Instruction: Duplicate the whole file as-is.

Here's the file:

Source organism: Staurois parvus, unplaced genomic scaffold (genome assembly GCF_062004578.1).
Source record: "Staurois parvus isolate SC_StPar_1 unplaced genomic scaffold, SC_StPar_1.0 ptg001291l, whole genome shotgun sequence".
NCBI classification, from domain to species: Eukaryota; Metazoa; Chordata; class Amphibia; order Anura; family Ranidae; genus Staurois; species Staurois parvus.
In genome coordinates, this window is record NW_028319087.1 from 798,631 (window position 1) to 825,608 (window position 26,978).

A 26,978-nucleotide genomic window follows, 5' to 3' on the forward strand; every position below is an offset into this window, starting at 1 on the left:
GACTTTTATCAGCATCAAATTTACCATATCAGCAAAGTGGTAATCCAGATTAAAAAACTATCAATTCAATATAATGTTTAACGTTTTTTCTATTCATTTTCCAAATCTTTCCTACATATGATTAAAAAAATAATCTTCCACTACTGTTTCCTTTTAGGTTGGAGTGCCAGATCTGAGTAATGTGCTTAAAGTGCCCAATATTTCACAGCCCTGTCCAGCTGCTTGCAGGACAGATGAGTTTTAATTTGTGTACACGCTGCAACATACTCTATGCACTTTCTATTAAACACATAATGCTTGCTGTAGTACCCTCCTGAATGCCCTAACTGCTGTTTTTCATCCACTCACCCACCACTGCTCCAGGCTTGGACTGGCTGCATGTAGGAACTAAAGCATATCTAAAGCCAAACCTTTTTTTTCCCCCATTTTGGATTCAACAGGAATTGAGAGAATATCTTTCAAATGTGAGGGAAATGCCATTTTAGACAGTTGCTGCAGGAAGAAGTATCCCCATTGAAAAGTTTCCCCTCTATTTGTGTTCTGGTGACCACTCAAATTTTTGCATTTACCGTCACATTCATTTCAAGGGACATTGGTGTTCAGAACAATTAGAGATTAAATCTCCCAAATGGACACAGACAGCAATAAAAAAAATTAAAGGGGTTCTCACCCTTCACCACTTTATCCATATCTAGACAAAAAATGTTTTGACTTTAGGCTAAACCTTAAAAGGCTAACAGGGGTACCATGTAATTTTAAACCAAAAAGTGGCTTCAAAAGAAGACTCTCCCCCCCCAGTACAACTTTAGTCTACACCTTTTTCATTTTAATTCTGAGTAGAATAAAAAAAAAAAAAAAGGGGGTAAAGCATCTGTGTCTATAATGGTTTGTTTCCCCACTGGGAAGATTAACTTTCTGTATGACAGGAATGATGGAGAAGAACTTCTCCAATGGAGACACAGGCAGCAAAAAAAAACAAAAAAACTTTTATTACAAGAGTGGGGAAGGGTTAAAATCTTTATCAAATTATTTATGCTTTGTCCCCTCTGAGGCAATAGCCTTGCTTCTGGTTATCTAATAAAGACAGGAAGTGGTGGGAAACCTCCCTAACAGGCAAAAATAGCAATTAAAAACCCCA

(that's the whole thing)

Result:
Source organism: Staurois parvus, unplaced genomic scaffold (genome assembly GCF_062004578.1).
Source record: "Staurois parvus isolate SC_StPar_1 unplaced genomic scaffold, SC_StPar_1.0 ptg001291l, whole genome shotgun sequence".
NCBI classification, from domain to species: Eukaryota; Metazoa; Chordata; class Amphibia; order Anura; family Ranidae; genus Staurois; species Staurois parvus.
In genome coordinates, this window is record NW_028319087.1 from 798,631 (window position 1) to 825,608 (window position 26,978).

A 26,978-nucleotide genomic window follows, 5' to 3' on the forward strand; every position below is an offset into this window, starting at 1 on the left:
GACTTTTATCAGCATCAAATTTACCATATCAGCAAAGTGGTAATCCAGATTAAAAAACTATCAATTCAATATAATGTTTAACGTTTTTTCTATTCATTTTCCAAATCTTTCCTACATATGATTAAAAAAATAATCTTCCACTACTGTTTCCTTTTAGGTTGGAGTGCCAGATCTGAGTAATGTGCTTAAAGTGCCCAATATTTCACAGCCCTGTCCAGCTGCTTGCAGGACAGATGAGTTTTAATTTGTGTACACGCTGCAACATACTCTATGCACTTTCTATTAAACACATAATGCTTGCTGTAGTACCCTCCTGAATGCCCTAACTGCTGTTTTTCATCCACTCACCCACCACTGCTCCAGGCTTGGACTGGCTGCATGTAGGAACTAAAGCATATCTAAAGCCAAACCTTTTTTTTCCCCCATTTTGGATTCAACAGGAATTGAGAGAATATCTTTCAAATGTGAGGGAAATGCCATTTTAGACAGTTGCTGCAGGAAGAAGTATCCCCATTGAAAAGTTTCCCCTCTATTTGTGTTCTGGTGACCACTCAAATTTTTGCATTTACCGTCACATTCATTTCAAGGGACATTGGTGTTCAGAACAATTAGAGATTAAATCTCCCAAATGGACACAGACAGCAATAAAAAAAATTAAAGGGGTTCTCACCCTTCACCACTTTATCCATATCTAGACAAAAAATGTTTTGACTTTAGGCTAAACCTTAAAAGGCTAACAGGGGTACCATGTAATTTTAAACCAAAAAGTGGCTTCAAAAGAAGACTCTCCCCCCCCAGTACAACTTTAGTCTACACCTTTTTCATTTTAATTCTGAGTAGAATAAAAAAAAAAAAAAAGGGGGTAAAGCATCTGTGTCTATAATGGTTTGTTTCCCCACTGGGAAGATTAACTTTCTGTATGACAGGAATGATGGAGAAGAACTTCTCCAATGGAGACACAGGCAGCAAAAAAAAACAAAAAAACTTTTATTACAAGAGTGGGGAAGGGTTAAAATCTTTATCAAATTATTTATGCTTTGTCCCCTCTGAGGCAATAGCCTTGCTTCTGGTTATCTAATAAAGACAGGAAGTGGTGGGAAACCTCCCTAACAGGCAAAAATAGCAATTAAAAACCCCA